Great Barrier Reef ‘cooking and dying’ as seas heat up
More than two-thirds of the coral in Australia’s Great Barrier Reef is experiencing “shocking” amounts of bleaching, new aerial surveys have revealed.
Reefs of of Lizard Island before and after bleaching
Back-to-back bleaching events in 2016 and 2017 have devastated a 1,500 km (900 miles) stretch of the UNESCO World Heritage Site, Australian scientists told CNN Monday. Before 2016 there had only been two bleaching events along the Great Barrier Reef in the past two decades, in 1998 and 2002.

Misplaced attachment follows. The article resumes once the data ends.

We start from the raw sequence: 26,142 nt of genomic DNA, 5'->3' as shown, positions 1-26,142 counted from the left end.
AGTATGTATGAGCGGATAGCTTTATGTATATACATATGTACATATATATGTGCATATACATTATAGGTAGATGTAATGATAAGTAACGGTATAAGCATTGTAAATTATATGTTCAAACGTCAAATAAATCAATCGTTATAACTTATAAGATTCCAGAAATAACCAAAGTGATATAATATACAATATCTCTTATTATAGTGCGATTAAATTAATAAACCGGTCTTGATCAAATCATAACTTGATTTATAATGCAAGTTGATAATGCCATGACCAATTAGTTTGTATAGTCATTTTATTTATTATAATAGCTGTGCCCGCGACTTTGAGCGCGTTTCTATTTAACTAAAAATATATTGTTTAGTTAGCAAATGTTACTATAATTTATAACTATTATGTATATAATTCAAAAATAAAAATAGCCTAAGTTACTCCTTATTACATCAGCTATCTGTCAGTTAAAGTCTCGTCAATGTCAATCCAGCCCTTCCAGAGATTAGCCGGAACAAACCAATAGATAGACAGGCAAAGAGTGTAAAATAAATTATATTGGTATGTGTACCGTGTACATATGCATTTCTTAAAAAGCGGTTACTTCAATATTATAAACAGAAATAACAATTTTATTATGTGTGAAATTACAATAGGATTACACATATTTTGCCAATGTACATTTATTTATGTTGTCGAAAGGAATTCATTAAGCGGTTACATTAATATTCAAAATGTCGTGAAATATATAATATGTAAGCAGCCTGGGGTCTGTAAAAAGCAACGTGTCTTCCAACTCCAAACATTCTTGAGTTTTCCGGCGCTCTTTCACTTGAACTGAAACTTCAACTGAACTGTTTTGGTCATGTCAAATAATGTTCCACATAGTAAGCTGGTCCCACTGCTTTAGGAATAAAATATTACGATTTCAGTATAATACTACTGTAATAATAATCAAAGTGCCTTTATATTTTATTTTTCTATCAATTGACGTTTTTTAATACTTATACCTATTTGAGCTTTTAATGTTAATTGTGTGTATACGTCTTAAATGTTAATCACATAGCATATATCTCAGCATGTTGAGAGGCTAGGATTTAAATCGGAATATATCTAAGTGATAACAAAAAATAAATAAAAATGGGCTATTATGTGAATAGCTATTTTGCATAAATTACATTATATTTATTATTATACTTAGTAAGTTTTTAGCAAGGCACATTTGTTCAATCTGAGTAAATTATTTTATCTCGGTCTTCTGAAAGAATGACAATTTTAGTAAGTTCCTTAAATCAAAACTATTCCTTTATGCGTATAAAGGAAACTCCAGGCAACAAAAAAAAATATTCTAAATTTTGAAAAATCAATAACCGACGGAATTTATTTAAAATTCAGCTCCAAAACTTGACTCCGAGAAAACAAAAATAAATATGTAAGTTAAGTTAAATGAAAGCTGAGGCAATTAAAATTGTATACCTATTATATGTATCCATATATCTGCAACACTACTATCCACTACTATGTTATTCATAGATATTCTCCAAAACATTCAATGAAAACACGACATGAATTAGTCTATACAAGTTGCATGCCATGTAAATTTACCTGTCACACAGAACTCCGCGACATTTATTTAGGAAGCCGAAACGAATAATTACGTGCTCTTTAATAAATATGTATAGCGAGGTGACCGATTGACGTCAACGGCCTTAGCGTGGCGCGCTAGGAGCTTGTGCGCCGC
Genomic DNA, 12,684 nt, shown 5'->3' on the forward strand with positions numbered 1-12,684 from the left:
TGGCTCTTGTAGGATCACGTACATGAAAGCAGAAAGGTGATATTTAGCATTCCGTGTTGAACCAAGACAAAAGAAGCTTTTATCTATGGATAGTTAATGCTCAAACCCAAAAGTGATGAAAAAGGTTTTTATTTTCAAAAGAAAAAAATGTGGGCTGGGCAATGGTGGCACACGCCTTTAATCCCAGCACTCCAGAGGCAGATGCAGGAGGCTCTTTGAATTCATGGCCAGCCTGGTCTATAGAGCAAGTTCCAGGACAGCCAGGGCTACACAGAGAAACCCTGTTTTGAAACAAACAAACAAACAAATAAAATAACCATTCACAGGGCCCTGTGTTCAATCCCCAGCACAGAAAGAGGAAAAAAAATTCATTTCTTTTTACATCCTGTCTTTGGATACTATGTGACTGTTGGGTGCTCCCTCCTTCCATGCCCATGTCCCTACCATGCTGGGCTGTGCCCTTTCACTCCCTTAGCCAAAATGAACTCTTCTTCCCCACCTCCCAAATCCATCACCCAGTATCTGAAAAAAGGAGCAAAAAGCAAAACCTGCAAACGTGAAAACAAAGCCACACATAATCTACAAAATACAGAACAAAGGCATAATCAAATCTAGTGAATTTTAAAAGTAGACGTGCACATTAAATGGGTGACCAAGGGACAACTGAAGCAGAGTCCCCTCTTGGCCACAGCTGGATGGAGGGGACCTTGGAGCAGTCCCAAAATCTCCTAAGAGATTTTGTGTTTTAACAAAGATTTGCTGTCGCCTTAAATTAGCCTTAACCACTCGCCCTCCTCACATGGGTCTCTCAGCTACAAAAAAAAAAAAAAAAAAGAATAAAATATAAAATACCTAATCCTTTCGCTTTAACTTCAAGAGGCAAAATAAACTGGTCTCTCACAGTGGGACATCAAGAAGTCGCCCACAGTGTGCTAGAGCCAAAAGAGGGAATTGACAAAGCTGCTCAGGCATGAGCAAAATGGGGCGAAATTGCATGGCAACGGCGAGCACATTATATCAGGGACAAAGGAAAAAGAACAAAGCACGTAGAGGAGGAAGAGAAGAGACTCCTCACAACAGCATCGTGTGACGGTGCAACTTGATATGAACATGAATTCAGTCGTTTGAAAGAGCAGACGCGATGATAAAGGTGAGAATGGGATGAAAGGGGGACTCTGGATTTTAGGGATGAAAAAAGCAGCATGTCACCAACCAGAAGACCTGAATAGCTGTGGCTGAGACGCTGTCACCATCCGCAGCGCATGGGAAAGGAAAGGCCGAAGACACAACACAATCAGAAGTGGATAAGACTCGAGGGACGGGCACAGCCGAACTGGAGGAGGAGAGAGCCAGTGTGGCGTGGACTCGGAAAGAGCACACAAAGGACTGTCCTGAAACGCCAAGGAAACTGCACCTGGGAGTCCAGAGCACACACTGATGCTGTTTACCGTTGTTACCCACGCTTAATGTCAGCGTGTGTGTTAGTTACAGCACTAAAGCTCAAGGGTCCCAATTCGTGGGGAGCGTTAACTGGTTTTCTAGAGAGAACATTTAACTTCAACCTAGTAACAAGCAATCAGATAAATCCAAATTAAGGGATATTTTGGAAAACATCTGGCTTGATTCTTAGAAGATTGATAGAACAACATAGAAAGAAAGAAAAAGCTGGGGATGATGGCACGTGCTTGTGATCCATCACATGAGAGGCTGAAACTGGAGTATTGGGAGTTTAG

Last year’s bleaching event, the worst on record, mainly affected the north of the reef, while the recent damage has mostly impacted the middle sections. The bottom third of the reef is now the only section that has escaped significant bleaching.
A temperature rise of only one or two degrees above the maximum average for up to “three or four weeks” is enough to push corals out of their comfort zone. When it’s so hot for this extended period of time the corals don’t just bleach, they cook and they die very quickly.
Mature staghorn coral near Lizard Island, after coral bleaching (February) and then after death when it has been consumed by seaweed (April).